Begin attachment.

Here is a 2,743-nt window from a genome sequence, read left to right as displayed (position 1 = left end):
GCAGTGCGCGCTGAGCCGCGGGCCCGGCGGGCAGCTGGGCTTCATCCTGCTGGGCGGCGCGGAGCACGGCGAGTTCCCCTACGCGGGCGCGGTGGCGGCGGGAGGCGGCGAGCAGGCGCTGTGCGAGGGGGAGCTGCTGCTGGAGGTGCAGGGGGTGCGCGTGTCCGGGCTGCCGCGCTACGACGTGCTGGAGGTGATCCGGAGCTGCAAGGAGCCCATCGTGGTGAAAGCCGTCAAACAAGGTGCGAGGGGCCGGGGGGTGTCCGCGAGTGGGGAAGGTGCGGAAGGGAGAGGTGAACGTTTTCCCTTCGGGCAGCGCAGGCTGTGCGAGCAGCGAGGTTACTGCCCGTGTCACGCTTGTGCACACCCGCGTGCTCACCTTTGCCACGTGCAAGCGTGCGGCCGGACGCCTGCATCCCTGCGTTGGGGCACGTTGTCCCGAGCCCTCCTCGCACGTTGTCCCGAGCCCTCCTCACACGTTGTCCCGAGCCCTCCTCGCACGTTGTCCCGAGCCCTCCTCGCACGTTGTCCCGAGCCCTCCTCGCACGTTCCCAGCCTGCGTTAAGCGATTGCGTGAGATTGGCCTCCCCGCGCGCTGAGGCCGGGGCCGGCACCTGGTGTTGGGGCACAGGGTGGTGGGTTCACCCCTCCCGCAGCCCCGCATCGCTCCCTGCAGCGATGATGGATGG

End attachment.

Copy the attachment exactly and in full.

Here is a 2,743-nt window from a genome sequence, read left to right as displayed (position 1 = left end):
GCAGTGCGCGCTGAGCCGCGGGCCCGGCGGGCAGCTGGGCTTCATCCTGCTGGGCGGCGCGGAGCACGGCGAGTTCCCCTACGCGGGCGCGGTGGCGGCGGGAGGCGGCGAGCAGGCGCTGTGCGAGGGGGAGCTGCTGCTGGAGGTGCAGGGGGTGCGCGTGTCCGGGCTGCCGCGCTACGACGTGCTGGAGGTGATCCGGAGCTGCAAGGAGCCCATCGTGGTGAAAGCCGTCAAACAAGGTGCGAGGGGCCGGGGGGTGTCCGCGAGTGGGGAAGGTGCGGAAGGGAGAGGTGAACGTTTTCCCTTCGGGCAGCGCAGGCTGTGCGAGCAGCGAGGTTACTGCCCGTGTCACGCTTGTGCACACCCGCGTGCTCACCTTTGCCACGTGCAAGCGTGCGGCCGGACGCCTGCATCCCTGCGTTGGGGCACGTTGTCCCGAGCCCTCCTCGCACGTTGTCCCGAGCCCTCCTCACACGTTGTCCCGAGCCCTCCTCGCACGTTGTCCCGAGCCCTCCTCGCACGTTGTCCCGAGCCCTCCTCGCACGTTCCCAGCCTGCGTTAAGCGATTGCGTGAGATTGGCCTCCCCGCGCGCTGAGGCCGGGGCCGGCACCTGGTGTTGGGGCACAGGGTGGTGGGTTCACCCCTCCCGCAGCCCCGCATCGCTCCCTGCAGCGATGATGGATGG